impulse which urged him to fly and an instinct which commanded him to remain, he perceived in the snow at his feet, a few steps before him, a sort of undulation of the dimensions of a human body, a little eminence, low, long, and narrow, like the mound over a grave,—a sepulchre in a white church-yard. At the same time the voice cried out again. It was from beneath the undulation that it proceeded. The child crouched down beside the undulation, and with both his hands began to clear it away. Beneath the snow which he removed the lines of a human form soon became visible, and suddenly in the hollow he had made a pale face appeared.
The cry had not proceeded from this face, for the eyes were shut, and the mouth, though open, was full of snow. The form remained motionless; it stirred not under the benumbed hands of the child. He shuddered when he touched it. It was a woman's form. Her dishevelled hair was mingled with the snow; she was dead.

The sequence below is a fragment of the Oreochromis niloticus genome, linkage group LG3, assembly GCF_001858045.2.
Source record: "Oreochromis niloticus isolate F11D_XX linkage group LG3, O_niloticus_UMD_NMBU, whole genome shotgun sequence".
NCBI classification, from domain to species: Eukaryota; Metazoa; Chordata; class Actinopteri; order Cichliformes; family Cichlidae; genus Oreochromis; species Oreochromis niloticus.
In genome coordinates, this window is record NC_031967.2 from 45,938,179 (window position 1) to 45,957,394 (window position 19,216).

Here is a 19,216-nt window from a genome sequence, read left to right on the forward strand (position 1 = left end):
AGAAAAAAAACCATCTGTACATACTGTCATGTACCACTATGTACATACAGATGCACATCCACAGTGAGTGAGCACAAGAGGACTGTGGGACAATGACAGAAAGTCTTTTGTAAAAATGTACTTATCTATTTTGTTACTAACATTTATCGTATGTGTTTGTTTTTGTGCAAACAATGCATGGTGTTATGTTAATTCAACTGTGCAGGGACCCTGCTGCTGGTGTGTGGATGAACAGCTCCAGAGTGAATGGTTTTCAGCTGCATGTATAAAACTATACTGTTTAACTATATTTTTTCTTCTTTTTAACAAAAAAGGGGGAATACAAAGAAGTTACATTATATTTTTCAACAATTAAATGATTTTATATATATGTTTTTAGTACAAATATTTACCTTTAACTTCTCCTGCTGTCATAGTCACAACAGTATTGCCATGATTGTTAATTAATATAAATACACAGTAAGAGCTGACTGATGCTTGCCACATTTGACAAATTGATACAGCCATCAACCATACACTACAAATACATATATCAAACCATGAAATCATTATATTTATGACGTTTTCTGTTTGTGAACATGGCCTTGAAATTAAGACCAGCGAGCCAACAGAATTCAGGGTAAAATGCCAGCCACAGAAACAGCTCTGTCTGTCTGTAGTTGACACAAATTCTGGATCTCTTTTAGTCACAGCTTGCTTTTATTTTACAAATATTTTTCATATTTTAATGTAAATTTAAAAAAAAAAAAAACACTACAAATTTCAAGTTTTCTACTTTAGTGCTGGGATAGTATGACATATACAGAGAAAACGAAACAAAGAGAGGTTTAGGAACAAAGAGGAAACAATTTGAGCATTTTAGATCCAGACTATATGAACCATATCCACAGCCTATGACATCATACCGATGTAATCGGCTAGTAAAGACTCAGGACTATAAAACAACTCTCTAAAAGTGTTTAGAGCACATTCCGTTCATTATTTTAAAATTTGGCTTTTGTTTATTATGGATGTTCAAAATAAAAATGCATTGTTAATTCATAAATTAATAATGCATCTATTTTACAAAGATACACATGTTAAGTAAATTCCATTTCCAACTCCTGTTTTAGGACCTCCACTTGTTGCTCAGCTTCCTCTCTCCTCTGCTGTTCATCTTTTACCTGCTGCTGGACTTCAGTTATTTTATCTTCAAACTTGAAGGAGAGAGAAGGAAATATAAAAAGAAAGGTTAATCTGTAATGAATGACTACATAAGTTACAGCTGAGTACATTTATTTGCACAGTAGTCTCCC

Again the child set to work to brush away the snow. The neck of the dead woman appeared; then her shoulders, clothed in rags. Suddenly he felt something move feebly under his touch. It was something small that was buried, and that stirred. The child swiftly cleared away the snow, revealing a wretched little body—thin, and icy cold, but still alive—lying naked on the dead woman's naked breast. It was a little girl.
It had been swaddled up, but in rags so scanty that in its struggles it had freed itself from its tatters. Its attenuated limbs, which yet contained a little warmth, and its feeble breath, had somewhat melted the snow. A nurse would have said that the baby was live or six months old; but perhaps it might be a year old, for growth, in poverty, suffers deplorable drawbacks, which